An Open Letter from the Nation’s Tech and Business Leaders

Why Computer Science for All is good for all

City of New York
Published in
4 min readSep 17, 2015


Yesterday morning, Mayor Bill de Blasio took to the stage to announce the nation’s most ambitious and far-reaching technology education effort to date: New York City will deliver computer science education to every student in each of the City’s public elementary, middle, and high schools by 2025 through its new Computer Science for All initiative.

The impact of this investment cannot be overstated.

One in five New York City businesses employs tech talent, fueling the growth of a tech sector that today represents nearly 300,000 jobs and $30 billion in annual wages. Between 2007 and 2014, tech employment in the City grew 57 percent, nearly six times faster than overall citywide employment. And by the year 2020, the U.S. Bureau of Labor projects there to be more than 1.4 million computer specialist job openings nationwide.

We need talent, we need it now, and we simply cannot find enough.

Imagine the potential. There are 1.1 million students in New York City’s public schools today. With this commitment, every student will learn the fundamentals of computer science, from web development to robotics to computational thinking. That’s 1.1 million New York City students equipped with what Mayor de Blasio called the “fundamentals of our future.” This, compared to the 39,000 students who took the AP computer science exam in all of the United States in 2014.

These are the skills and competencies that will power the growth of every industry that thrives here in New York City, from technology to finance, advertising, manufacturing, retail and design. These are the skills and competencies that will unlock a world of opportunity for our students, our communities, and our businesses.

This is opportunity at an unprecedented scale.

And with scale comes greater equity. This commitment will dramatically diversify our recruiting pipeline, an issue that has plagued this sector in recent years. The evidence speaks for itself: Of the 738 New York City students who took the AP Computer Science exam in 2014, only 29 percent were female. What’s more, just 139 were Black or Hispanic. We have been leaving a lot of potential on the table. As one of the most diverse cities in the world, New York can do better.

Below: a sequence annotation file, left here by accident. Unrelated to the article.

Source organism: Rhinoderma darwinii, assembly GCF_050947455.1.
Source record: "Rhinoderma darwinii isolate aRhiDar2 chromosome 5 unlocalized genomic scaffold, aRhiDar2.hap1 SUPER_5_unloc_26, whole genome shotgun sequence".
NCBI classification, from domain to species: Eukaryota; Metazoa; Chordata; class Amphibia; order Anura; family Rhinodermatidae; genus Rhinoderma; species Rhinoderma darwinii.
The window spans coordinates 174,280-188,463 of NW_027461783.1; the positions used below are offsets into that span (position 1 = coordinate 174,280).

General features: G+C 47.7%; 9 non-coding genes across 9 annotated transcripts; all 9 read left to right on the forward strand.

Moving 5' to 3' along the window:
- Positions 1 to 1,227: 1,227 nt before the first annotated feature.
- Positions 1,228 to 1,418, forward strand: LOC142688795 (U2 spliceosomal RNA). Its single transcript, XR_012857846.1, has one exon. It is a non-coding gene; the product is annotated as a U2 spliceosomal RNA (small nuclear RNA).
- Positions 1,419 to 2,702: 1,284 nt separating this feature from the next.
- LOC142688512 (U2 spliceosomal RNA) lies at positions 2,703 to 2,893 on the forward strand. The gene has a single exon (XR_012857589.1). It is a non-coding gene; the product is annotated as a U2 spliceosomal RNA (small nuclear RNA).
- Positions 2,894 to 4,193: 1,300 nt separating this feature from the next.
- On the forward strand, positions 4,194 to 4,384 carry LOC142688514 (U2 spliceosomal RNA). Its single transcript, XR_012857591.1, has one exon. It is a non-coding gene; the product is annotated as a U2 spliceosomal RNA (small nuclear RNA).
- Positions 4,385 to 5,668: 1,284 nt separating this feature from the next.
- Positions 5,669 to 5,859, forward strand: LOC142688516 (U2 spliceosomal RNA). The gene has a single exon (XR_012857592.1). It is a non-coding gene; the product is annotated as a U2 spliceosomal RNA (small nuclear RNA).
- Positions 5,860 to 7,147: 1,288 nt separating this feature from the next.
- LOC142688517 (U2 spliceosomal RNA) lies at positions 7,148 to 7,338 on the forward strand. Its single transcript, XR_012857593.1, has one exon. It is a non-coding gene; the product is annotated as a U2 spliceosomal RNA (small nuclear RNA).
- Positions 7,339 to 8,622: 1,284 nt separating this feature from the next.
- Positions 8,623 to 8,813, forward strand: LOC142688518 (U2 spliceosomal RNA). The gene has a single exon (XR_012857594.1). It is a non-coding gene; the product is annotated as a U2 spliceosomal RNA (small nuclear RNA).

Broad-based, early exposure is critical to long-term success and persistence in tech. Computer Science for All will have an impact far beyond any investment one company can make.

As New York City employers, we are deeply committed to supporting efforts to build the pipeline and expand opportunities for all New Yorkers, from the Mayor’s Tech Talent Pipeline industry partnership to the new Computer Science for All commitment. The diversity of our workforce will undoubtedly benefit, as will the diversity of our products and services.

‎With this announcement, the Mayor has bolstered New York City’s position as the place to start to a company, the place to build a team, and the place to deliver for businesses and people alike.

Thank you, Mayor de Blasio. We all look forward to the next generation of talent born of this work — from Brooklyn to the Bronx.

Fred Wilson, Founder and Chairman, New York City Foundation for Computer Science Education

Allen Blue, Co-founder, LinkedIn

Ron Conway, Founder, SV Angel

Dennis Crowley, CEO and founder, Foursquare

Chad Dickerson, CEO, President and Chairman, Etsy

Don Duet, global co-head of Technology Division, Goldman Sachs

Ben Fried, CIO, Google

Eliot Horowitz, Co-founder and CTO, MongoDB

Chris Hughes, Publisher, The New Republic; Co-founder, Facebook

Jocelyn Leavitt, CEO and co-founder, Hopscotch

Brian O'Kelley, CEO and co-founder, AppNexus

William Pence, CTO, AOL, Inc.

Charles Phillips, CEO, Infor

Serkan Piantino, Site Director, Facebook New York

Daniel Ramot, CEO and co-founder, Via

David S. Rose, founder and CEO, Gust

Bill Rudin, Chairman, Association for a Better New York

Kevin Ryan, Chairman, Gilt Groupe; Founder, MongoDB, Business Insider, Zola

Marissa Shorenstein, New York State President, AT&T

Brad Smith, President, Microsoft

Oskar Stål, CTO, Spotify

Yancey Strickler, CEO, Kickstarter

David Tisch, Managing Partner, BoxGroup

Ev Williams, CEO and founder, Medium

Kathryn Wylde, President and CEO, Partnership for New York City



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